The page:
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Issue No. 311 16 June 2006  

Big Target
Well, he’s finally done it. Opposition leader Kim Beazley has wrestled with his internal doubters and staked his future, and one suspects the next election, on workers rights.


Interview: Rock Solid
Bill Shorten gives the inside story on the Australian Workers Union's involvement in the Beaconsfield rescue.

Industrial: Eight Simple Rules for Employing My Teenage Daughter
Phil Oswald bought up his kids to believe in their rights; so when his 16-year old daughter was told to cop a pay cut she was never going to take it quietly.

Politics: The Johnnie Code
WorkChoices is encrypted deep in the PM's political DNA, writes Evan Jones

Energy: Fission Fantasies
Adam Ma’anit looks at the big business push behind the 'clean nuclear' debate that is sweeping the globe.

History: All The Way With Clarrie O'Shea
The WorkChoices Penal Powers are the latest in a long line of penal sanctions against trade unions, writes Neale Towart

International: Closer to Home
If Australia can forgive its debt to Iraq, why not to Indonesia and the Philippines, write Luke Fletcher and Karen Iles

Economics: Taking the Fizz
While the Treasurer has been popping the post-Budget champers, Frank Stilwell gives a more sober assessment.

Unions: Stronger Together
Amanada Tattersall looks at the possibilities of strengthening alliances between unions, environmental and community organisations

Review: Montezuma's Revenge
Tommy Lee Jones directs and stars in a film about racism and retribution, writes James Gallaway.

Poetry: Fair Go Gone
Employers in the land rejoice, for we are girt by greed.


 Esselte Occasioning Workplace Harm

 Andrews Backs State Laws

 Death Sentence for BHP

 Unions Deliver: Freehills

 No Job is Safe: AIRC

 Klan Backs Jan

 Village People Clean Up

 Dad Heads for Blacktown

 Indonesian Guards Occupy Office

 Qantas Passes the Bucks

 IR Laws a Loser: Lib

 Business Bombs Beazley

 OECD Undercuts Howard

 Leafy Council Rewards Choppers

 High Price Of A Low Wage

 Actvist's What's On!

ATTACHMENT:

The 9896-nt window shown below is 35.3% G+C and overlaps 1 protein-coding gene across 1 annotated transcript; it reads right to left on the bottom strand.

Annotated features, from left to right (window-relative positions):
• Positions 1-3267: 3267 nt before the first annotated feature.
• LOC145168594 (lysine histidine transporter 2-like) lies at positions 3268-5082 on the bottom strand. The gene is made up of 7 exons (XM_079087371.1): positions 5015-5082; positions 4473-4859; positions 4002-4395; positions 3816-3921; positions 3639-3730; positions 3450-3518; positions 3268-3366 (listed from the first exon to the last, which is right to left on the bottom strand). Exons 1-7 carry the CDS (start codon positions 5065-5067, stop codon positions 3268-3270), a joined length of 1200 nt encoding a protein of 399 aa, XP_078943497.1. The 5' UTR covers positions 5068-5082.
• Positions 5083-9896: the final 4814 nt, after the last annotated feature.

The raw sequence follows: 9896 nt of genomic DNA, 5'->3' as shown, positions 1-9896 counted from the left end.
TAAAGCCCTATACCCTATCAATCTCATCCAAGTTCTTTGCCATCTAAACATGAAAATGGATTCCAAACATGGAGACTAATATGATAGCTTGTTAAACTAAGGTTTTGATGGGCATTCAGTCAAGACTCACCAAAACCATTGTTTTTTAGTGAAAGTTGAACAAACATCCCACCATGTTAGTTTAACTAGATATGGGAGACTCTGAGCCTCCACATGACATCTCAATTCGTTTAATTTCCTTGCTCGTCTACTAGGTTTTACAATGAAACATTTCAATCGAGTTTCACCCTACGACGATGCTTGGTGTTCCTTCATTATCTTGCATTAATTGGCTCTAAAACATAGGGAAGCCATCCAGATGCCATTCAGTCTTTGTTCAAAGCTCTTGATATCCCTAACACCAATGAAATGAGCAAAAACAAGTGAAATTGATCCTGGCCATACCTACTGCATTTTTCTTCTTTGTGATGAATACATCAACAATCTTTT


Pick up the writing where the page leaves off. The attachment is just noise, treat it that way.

The Soapbox
The Beaconsfield Declaration
As the Prime Minister feted Brant Webb and Todd Russell, their colleagues were outside with a message to the rest of Australia.

The Locker Room
Run Like You Stole Something
Phil Doyle observes that there are some tough bastards out there.

The Westie Wing
That fun-loving friend of the workers, Ian West, reports from the red leather of the Bear Pit.

Class Action
Phil Bradley draws the lines between education funding and the current skills crisis.

 Lost in the Supermarket
 Career Opportunities
 A Nuclear Error
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Esselte Occasioning Workplace Harm

Federal public servants are standing over western Sydney workers trying to beat off sub-standard AWAs.

American multi-national Esselte is spiriting employees to the Campbelltown Art Gallery where they are being interrogated about “union coercion” by officers from Kevin Andrews' Department of Employment and Workplace Services.

Unions NSW secretary, John Robertson, said the strategy proved the federal government was "partisan" in its workplace dealings.

"This company has called in DEWR to pressure workers into signing AWAs while pretending they are investigating unions for pressuring workers." Mr Robertson said.

'It's absurd. The simple answer is that workers at this company made a prudent decision not to sign the AWAs because it's not in their interest.

"This is another example of federal agencies being used as enforcers of government's political ideology."

Esselte manager Justin Reidy is taking people from the distribution warehouse, two at a time, and driving them to the Art Gallery, where DEWR officers grill them in a back room.

Workers are told they will be subpoenaed to appear in court if they refuse to answer questions.

They are then required to sign witness statements that could be used against their union.

At least five people were interviewed last Thursday and a further four on Friday.

A witness statement seen by Workers Online gave evidence of an Esselte manager pestering workers to sign AWAs, which strip penalty rates, wages and conditions.

Officials from the National Union of Workers were amazed by the company's move.

Esselte had been aggressively pushing the individual workplace agreements on 20 employees at Minto.

"If the department is wondering why these workers aren't signing these AWAs, it's because they leave them $80 a week worse off," says Derek Belan from the NUW. "Do they think our members are that stupid they'd agree to that?

"It's not rocket science."


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